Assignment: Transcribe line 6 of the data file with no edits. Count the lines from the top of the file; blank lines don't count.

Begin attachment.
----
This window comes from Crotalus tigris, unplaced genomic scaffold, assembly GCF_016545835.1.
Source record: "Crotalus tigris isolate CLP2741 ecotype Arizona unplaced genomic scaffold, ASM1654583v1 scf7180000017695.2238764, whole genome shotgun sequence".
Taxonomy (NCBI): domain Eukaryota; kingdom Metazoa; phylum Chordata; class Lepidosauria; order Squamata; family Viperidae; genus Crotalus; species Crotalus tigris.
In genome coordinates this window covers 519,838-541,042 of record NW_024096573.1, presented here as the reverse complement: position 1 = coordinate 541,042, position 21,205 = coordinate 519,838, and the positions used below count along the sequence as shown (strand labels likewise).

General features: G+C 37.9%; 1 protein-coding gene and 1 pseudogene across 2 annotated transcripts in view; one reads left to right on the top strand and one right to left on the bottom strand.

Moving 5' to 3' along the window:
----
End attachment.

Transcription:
Moving 5' to 3' along the window: